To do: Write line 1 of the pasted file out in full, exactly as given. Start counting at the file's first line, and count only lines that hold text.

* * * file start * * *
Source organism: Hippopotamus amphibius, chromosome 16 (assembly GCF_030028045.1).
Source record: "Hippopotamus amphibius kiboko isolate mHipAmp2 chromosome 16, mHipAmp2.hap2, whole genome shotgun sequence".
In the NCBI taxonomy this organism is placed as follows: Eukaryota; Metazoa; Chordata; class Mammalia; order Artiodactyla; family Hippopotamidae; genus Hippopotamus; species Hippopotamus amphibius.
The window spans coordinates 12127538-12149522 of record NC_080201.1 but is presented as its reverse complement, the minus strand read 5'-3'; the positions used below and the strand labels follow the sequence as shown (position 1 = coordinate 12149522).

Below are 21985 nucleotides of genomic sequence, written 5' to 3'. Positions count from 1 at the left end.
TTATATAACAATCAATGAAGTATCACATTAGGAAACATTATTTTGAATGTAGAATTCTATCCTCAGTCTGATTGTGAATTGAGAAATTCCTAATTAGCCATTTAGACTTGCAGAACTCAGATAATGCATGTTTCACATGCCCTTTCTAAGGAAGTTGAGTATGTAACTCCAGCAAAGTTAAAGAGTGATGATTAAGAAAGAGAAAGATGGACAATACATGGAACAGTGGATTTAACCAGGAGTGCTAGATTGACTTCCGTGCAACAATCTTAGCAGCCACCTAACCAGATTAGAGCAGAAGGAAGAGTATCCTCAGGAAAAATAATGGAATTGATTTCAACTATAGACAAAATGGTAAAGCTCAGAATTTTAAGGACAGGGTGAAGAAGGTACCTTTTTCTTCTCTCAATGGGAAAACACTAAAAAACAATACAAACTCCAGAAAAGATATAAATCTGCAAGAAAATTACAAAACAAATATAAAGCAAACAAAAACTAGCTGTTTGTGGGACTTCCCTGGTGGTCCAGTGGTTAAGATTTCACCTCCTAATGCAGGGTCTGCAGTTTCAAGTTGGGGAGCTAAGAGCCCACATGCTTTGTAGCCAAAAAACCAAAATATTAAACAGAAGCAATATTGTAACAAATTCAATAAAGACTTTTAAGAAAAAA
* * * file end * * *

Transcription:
Source organism: Hippopotamus amphibius, chromosome 16 (assembly GCF_030028045.1).